The Memoirs Of Frederick T. Gates

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A newspaper sensation over “tainted money” enlivened the spring of 1905. Originating in a false alarm, it subsided when the truth came out and ended in the chagrin of most of the excited participants. Though the public interest was short-lived, the episode left some permanent results. It gave the ethics of philanthropy a new, serious, and recurrent question; it enriched literature with a deathless phrase; it reversed the Standard Oil Company’s policy of silence; but alas! it postponed for a decade a world of service to missions by Mr. Rockefeller’s great fortune.

The true story, untold hitherto, is instructive. For some weeks Mr. Rockefeller was a national storm center and the tempest was to me a never-to-be-forgotten personal experience.

 

Two decades ago and more, when my story begins, the Congregational Board of Foreign Missions at Boston, like the Baptist board of the same city, and indeed like every other foreign board known to me, had sent abroad many more missionary preachers, teachers, doctors, and nurses than they could equip for efficient work.

All the boards were in great need of lands, buildings, and equipment for schools, colleges, hospitals, and missionary compounds. The Baptists in their extremity had found a perennial fountain of bounty, yielding many hundreds of thousands, in Mr. Rockefeller’s clearer survey of missionary needs and his ample purse. If the Congregational secretaries in Boston, hard bestead for money, envied the easy opulence of their Baptist brethren across the street with whom they often lunched, who shall blame them?

But how could they hope to reach a man who, besides being a Baptist, was a total stranger to them and reputed to be elusive and difficult of approach? They mused on these things. It was understood that Mrs. Rockefeller in her girlhood had been a Congregationalist; might she not cherish tender memories? Her sister, Miss Lucy Spelman, a member of the Rockefeller domestic circle, was a communicant of a New York Congregational church. Might not here be a providential opening?

In due time, therefore, Miss Spelman’s pastor, himself a member of the Boston Congregational Board, laden with its burdens and kindled with its hopes, tactfully approached the sweet and kindly Miss Spelman. She could hardly do less than pass the appeal on to Mrs. Rockefeller, and that excellent lady brought it to the domestic breakfast table where in family conclave such matters were usually discussed.

So far the well-laid Boston plans had worked without a hitch. The center of the citadel had been penetrated. But Mr. Rockefeller was not to be enticed by domestic persuasion, if persuasion there was, out of his denominational rut. The application was declined by Mr. Rockefeller, without the usual course of referring it to his staff.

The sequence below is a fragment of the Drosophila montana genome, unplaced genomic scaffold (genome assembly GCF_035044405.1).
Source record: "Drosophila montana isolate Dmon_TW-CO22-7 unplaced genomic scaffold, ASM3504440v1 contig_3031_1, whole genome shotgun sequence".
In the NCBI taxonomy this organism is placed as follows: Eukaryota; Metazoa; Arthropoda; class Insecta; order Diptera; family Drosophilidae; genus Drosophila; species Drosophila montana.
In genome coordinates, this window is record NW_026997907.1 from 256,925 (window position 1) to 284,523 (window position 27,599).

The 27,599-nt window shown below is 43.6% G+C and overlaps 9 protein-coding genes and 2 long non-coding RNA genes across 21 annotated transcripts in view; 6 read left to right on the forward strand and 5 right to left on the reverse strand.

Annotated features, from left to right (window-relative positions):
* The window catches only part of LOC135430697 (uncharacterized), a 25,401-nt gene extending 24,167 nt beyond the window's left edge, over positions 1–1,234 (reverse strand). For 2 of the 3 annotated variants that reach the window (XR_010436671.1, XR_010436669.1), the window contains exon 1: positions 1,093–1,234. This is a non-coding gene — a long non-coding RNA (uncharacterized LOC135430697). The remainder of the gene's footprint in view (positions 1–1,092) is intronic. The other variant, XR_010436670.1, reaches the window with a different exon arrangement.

I was sorry to learn some months later that these tactful overtures had failed. It is necessary to say at this point that to me sectarianism had long been laid aside. We had withdrawn from our Baptist connections and were members of no denomination, but sympathetic with all. Mr. Rockefeller’s fortune was too great to be confined to a single denominational channel, or to his own country. So the rebuff of the Congregational secretaries was to my mind regrettable.

However, the Boston friends, while cast down, were not destroyed. One Saturday afternoon, some months later at my home in Montclair, I received a message from the Congregational pastor in Montclair, Mr. Bradford. Would I be sure to be at church the next morning? The chief foreign secretary of their Boston board was to occupy the pulpit to present Congregational foreign missions. The secretary, he said, had asked in advance that he might meet me after the service and arrange a personal conference.

Glad to have the question reopened, the program was accepted by me as arranged by the secretary. The conference took place at my home on Sunday afternoon and was shared by Mr. Murphy, who was a Congregationalist and then associated with me in Mr. Rockefeller’s office. We welcomed the secretary most cordially and he immediately opened up his budget of needs not possible to be met, he urged, by appeal to Congregational pastors and churches.

The original sum needed, he explained, for material equipment had been in round numbers $200,000. By unsparing use of the knife they had cut this down to $160,000. Would not Mr. Rockefeller give this sum in this emergency for grounds, buildings, and equipment absolutely essential?

The budget which he had brought with him involved many items in both hemispheres. We discussed every item exhaustively and, at the end of several hours, Mr. Murphy and I were able to cut out of the budget about $60,000 which was to be spent in merely sectarian rivalry, as we thought. This left $100,000, and for this sum we promised to support a letter of appeal from the secretary to Mr. Rockefeller who was then sojourning at Lakewood.

It became my duty to write a private letter favoring the secretary’s appeal. This letter afforded me a long-coveted opportunity to try to open up Mr. Rockefeller’s philanthropy, which had hitherto been too closely confined to his own country and his own denomination, to all countries of the world and to all worthy religions and humanitarian agencies everywhere. It was this motive that governed the character and contents of the letter.